The rise of the Software Defined Vehicle

Welcome to accilium‘s new series „The rise of the Software Defined Vehicle in the automotive industry“. Here we explore the biggest challenges of traditional OEMs and suppliers and how the transformation towards SDV enablement can be achieved.

The automotive industry stands at the cliff of a profound transformation, driven by the newest technology and evolving customer demands. At the forefront of this paradigm shift are software-defined vehicles (SDVs), indicating a new era in automotive innovation and functionality.

As the automotive landscape evolves, new requirements and trends emerge and challenge traditional business models and practices. From the growing emphasis on connectivity and autonomous driving to the demand for personalized entertainment experiences, these shifts are turning the industry and its corresponding activities upside down.

We will provide insights from our daily work and share our key takeaways for successfully moving into a new era of vehicle development. Therefore, we will delve into six deep dives over the upcoming 6 weeks to dig deeper and to illustrate our point of view:

  1. Corporate strategy: New orientation of companies to ensure future competitiveness.
  2. Business model & customer: Adaptions to value streams to fulfill changing customer demands.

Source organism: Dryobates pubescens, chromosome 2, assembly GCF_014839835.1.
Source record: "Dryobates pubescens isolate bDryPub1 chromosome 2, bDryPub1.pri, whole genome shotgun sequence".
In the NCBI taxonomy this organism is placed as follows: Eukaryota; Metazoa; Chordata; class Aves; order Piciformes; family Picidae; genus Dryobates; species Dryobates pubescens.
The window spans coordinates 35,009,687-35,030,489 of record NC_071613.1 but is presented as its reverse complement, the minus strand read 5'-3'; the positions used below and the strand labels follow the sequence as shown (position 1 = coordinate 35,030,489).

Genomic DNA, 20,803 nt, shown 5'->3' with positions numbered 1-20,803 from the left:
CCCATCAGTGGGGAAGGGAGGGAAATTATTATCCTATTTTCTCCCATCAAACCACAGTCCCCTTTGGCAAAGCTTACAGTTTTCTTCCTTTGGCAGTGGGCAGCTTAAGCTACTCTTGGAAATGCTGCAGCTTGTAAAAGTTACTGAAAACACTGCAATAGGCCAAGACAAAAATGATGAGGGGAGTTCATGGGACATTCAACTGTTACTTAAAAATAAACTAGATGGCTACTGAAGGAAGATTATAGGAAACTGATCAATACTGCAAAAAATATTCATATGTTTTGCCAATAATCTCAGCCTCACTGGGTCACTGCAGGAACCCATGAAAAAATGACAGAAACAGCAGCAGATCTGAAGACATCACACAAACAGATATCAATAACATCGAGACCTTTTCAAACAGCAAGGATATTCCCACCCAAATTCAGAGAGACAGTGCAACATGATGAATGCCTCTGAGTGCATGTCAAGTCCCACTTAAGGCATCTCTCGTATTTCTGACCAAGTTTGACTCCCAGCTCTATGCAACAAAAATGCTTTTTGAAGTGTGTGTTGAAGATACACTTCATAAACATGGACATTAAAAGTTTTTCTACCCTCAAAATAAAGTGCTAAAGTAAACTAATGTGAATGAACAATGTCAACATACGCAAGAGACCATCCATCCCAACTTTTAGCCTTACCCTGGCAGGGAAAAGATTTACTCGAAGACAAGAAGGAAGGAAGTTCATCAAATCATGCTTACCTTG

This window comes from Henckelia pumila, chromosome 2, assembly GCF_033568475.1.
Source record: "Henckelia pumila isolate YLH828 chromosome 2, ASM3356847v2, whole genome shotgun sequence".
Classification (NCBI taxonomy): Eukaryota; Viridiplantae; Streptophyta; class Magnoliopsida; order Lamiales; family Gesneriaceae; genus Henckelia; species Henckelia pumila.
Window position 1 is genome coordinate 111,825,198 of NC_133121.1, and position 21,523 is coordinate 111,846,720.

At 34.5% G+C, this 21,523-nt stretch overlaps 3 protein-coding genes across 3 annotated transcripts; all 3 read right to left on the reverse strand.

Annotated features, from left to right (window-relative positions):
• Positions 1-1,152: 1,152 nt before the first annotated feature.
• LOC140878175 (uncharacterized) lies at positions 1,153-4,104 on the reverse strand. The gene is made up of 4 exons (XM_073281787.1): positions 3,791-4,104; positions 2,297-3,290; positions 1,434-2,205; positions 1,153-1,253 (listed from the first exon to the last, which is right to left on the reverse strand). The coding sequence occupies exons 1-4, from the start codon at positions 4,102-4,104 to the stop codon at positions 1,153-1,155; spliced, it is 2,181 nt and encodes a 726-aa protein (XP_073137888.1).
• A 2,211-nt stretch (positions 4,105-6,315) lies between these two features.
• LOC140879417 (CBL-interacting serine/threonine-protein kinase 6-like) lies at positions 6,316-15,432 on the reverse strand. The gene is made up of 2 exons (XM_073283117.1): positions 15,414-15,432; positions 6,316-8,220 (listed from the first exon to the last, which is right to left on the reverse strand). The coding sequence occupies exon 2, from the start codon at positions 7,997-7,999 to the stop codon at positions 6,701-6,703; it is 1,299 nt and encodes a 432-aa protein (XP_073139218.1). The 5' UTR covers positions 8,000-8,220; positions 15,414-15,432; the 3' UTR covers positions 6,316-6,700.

3. Organization: Re-structuring to enable the organization to realize new requirements.
  4. Product development & technology: Adoption of innovative approaches to reduce complexity while fulfilling demands.
  5. Process, methods & tools: Changes to the workbench to ensure effectivity and efficiency of product development.
  6. Supplier & partnering: Challenge of supplier relationships to guarantee the company’s ability to deliver.

1. Corporate strategy: New orientation of companies to ensure future competitiveness.

Traditional collaboration strategies of many companies have often evolved over time. Nowadays they are facing new challenges due to the shift in value creation towards software. This can result in financial risks for companies if customer requirements cannot be realized or in-house development is not profitable in the long term.​

In order to remain competitive, companies must set apart themselves with clear differentiators and reflect this in their technical roadmaps. The future role of OEMs (original equipment manufacturers) is therefore evolving towards “integrators”. They are handing over more responsibilities to suppliers and partner such as Tier 0.5s and opening up to share models in addition to the classic make or buy strategies, such as open-source development.​

A well-founded strategic positioning is crucial for the determination regarding make, buy or share. These decisions are then implemented by the relevant sub-organizations, particularly in development and purchasing. ​

Get in touch with us:

Johannes Florian

Associate Partner

Michael Weingärtner

Associate Partner